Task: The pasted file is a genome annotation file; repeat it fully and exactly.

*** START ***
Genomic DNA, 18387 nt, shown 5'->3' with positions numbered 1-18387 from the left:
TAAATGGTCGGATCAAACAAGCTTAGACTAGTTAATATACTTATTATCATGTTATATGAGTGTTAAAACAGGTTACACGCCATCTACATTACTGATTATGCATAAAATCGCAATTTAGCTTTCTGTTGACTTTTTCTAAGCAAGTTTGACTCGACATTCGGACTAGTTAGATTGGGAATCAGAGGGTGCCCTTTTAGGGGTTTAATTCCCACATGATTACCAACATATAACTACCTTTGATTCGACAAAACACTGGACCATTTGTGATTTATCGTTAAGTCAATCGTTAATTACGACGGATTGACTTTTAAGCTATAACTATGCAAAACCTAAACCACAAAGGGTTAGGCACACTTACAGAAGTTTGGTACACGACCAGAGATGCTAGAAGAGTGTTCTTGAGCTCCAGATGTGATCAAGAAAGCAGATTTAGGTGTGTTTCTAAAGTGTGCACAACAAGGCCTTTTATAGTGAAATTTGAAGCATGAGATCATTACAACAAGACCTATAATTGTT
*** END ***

Genomic DNA, 18387 nt, shown 5'->3' with positions numbered 1-18387 from the left:
TAAATGGTCGGATCAAACAAGCTTAGACTAGTTAATATACTTATTATCATGTTATATGAGTGTTAAAACAGGTTACACGCCATCTACATTACTGATTATGCATAAAATCGCAATTTAGCTTTCTGTTGACTTTTTCTAAGCAAGTTTGACTCGACATTCGGACTAGTTAGATTGGGAATCAGAGGGTGCCCTTTTAGGGGTTTAATTCCCACATGATTACCAACATATAACTACCTTTGATTCGACAAAACACTGGACCATTTGTGATTTATCGTTAAGTCAATCGTTAATTACGACGGATTGACTTTTAAGCTATAACTATGCAAAACCTAAACCACAAAGGGTTAGGCACACTTACAGAAGTTTGGTACACGACCAGAGATGCTAGAAGAGTGTTCTTGAGCTCCAGATGTGATCAAGAAAGCAGATTTAGGTGTGTTTCTAAAGTGTGCACAACAAGGCCTTTTATAGTGAAATTTGAAGCATGAGATCATTACAACAAGACCTATAATTGTT